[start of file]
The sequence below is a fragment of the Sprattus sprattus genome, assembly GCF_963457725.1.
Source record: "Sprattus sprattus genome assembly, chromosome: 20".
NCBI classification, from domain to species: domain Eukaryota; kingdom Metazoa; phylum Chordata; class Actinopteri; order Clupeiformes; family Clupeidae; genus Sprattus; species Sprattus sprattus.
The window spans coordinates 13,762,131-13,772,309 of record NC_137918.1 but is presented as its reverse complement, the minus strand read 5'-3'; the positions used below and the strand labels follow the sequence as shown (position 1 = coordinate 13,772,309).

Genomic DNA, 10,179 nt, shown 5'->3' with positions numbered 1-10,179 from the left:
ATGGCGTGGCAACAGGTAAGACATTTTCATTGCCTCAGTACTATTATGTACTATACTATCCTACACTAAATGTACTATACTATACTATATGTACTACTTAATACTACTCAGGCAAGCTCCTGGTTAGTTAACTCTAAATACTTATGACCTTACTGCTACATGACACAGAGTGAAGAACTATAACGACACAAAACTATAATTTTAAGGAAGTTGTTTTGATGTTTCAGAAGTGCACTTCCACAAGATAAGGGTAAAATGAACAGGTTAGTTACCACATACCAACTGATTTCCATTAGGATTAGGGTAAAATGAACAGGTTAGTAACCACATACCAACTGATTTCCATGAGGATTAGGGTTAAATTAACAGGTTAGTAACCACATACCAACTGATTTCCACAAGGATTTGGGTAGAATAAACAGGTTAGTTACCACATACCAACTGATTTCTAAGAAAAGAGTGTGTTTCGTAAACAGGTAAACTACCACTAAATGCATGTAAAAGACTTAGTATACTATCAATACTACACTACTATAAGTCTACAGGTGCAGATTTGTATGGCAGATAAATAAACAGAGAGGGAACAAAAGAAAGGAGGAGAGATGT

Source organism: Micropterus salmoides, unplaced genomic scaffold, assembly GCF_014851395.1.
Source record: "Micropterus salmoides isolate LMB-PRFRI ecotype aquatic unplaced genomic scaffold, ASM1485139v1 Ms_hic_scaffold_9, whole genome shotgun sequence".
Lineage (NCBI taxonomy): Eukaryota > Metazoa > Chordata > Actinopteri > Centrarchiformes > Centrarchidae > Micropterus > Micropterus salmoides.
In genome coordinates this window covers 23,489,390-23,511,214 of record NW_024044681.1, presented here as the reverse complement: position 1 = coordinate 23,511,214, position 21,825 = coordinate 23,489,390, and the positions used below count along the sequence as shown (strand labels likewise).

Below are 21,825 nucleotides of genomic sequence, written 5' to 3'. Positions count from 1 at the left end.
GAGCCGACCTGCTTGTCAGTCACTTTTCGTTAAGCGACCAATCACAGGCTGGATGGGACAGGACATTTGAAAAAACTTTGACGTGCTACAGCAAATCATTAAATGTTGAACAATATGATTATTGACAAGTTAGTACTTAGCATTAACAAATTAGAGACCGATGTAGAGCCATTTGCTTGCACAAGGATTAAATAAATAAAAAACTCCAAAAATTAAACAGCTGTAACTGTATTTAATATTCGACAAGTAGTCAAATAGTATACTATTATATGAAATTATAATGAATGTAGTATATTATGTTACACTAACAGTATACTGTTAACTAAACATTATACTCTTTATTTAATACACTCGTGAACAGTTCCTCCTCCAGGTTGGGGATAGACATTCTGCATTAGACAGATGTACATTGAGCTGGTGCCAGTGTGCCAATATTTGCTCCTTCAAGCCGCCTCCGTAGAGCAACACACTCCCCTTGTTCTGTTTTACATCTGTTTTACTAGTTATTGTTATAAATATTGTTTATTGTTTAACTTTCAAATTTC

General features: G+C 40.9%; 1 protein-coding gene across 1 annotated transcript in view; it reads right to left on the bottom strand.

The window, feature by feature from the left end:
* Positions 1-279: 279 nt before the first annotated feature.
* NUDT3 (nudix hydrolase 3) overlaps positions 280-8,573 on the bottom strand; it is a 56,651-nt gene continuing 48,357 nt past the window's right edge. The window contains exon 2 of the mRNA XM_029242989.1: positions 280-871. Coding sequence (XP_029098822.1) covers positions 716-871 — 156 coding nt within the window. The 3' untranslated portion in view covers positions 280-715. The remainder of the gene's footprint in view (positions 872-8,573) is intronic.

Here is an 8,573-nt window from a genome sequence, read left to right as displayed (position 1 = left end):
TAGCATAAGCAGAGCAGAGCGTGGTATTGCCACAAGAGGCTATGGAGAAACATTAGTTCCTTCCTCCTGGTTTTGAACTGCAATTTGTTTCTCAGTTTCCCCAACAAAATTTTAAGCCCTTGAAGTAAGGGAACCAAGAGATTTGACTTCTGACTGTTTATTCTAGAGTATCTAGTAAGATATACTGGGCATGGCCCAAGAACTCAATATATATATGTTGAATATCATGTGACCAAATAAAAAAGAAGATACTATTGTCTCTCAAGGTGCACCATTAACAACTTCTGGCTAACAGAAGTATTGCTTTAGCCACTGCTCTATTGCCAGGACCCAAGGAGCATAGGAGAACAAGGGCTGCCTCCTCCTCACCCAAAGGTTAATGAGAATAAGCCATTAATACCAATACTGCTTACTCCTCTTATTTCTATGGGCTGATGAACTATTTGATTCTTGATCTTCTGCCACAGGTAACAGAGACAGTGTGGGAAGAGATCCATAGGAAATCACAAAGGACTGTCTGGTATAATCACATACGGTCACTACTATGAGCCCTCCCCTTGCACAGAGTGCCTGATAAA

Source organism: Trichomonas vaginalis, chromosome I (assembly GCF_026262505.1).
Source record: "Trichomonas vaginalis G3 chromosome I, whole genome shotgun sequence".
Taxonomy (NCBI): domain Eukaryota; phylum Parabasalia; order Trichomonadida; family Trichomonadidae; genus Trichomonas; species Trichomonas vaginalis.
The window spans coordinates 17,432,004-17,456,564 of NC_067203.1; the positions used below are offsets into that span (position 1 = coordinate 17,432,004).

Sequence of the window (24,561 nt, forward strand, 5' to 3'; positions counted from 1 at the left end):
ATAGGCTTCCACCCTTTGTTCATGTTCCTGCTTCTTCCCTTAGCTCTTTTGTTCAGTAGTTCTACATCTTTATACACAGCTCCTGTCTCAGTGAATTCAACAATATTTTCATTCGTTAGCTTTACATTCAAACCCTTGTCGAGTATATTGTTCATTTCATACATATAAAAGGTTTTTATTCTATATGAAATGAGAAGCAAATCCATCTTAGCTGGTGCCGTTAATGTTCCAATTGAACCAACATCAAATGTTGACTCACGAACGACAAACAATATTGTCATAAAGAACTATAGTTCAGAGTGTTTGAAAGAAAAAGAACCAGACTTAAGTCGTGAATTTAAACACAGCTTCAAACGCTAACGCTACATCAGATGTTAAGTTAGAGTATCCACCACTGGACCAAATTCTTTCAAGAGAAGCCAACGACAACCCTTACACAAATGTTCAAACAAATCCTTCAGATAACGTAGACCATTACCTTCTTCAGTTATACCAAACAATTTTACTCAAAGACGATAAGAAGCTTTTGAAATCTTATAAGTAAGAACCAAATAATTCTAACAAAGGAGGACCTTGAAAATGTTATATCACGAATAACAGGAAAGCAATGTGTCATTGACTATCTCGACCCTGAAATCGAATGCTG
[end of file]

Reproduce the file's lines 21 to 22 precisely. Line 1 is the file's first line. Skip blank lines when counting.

Taxonomy (NCBI): domain Eukaryota; phylum Parabasalia; order Trichomonadida; family Trichomonadidae; genus Trichomonas; species Trichomonas vaginalis.
The window spans coordinates 17,432,004-17,456,564 of NC_067203.1; the positions used below are offsets into that span (position 1 = coordinate 17,432,004).